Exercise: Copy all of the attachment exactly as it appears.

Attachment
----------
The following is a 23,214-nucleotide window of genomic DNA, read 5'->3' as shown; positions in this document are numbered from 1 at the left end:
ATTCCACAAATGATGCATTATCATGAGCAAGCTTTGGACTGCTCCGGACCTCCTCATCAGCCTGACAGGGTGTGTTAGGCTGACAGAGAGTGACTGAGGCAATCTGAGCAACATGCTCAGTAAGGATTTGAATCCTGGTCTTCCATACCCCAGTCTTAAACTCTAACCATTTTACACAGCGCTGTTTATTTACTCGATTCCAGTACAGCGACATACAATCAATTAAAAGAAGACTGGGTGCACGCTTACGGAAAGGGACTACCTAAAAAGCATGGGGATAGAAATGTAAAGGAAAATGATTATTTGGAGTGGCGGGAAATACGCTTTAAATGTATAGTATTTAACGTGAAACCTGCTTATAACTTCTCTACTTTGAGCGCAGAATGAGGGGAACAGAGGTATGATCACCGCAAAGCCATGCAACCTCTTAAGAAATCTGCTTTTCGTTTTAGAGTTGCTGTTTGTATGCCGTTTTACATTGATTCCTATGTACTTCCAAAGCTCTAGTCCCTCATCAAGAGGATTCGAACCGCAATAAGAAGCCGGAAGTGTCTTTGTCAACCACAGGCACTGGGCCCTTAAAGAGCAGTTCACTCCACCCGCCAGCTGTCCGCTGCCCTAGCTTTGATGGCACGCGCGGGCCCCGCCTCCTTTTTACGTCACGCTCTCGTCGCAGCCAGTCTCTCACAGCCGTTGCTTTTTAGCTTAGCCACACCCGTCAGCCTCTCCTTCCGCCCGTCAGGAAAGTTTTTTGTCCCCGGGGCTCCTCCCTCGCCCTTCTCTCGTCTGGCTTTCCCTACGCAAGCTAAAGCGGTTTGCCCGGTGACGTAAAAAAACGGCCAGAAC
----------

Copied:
The following is a 23,214-nucleotide window of genomic DNA, read 5'->3' as shown; positions in this document are numbered from 1 at the left end:
ATTCCACAAATGATGCATTATCATGAGCAAGCTTTGGACTGCTCCGGACCTCCTCATCAGCCTGACAGGGTGTGTTAGGCTGACAGAGAGTGACTGAGGCAATCTGAGCAACATGCTCAGTAAGGATTTGAATCCTGGTCTTCCATACCCCAGTCTTAAACTCTAACCATTTTACACAGCGCTGTTTATTTACTCGATTCCAGTACAGCGACATACAATCAATTAAAAGAAGACTGGGTGCACGCTTACGGAAAGGGACTACCTAAAAAGCATGGGGATAGAAATGTAAAGGAAAATGATTATTTGGAGTGGCGGGAAATACGCTTTAAATGTATAGTATTTAACGTGAAACCTGCTTATAACTTCTCTACTTTGAGCGCAGAATGAGGGGAACAGAGGTATGATCACCGCAAAGCCATGCAACCTCTTAAGAAATCTGCTTTTCGTTTTAGAGTTGCTGTTTGTATGCCGTTTTACATTGATTCCTATGTACTTCCAAAGCTCTAGTCCCTCATCAAGAGGATTCGAACCGCAATAAGAAGCCGGAAGTGTCTTTGTCAACCACAGGCACTGGGCCCTTAAAGAGCAGTTCACTCCACCCGCCAGCTGTCCGCTGCCCTAGCTTTGATGGCACGCGCGGGCCCCGCCTCCTTTTTACGTCACGCTCTCGTCGCAGCCAGTCTCTCACAGCCGTTGCTTTTTAGCTTAGCCACACCCGTCAGCCTCTCCTTCCGCCCGTCAGGAAAGTTTTTTGTCCCCGGGGCTCCTCCCTCGCCCTTCTCTCGTCTGGCTTTCCCTACGCAAGCTAAAGCGGTTTGCCCGGTGACGTAAAAAAACGGCCAGAAC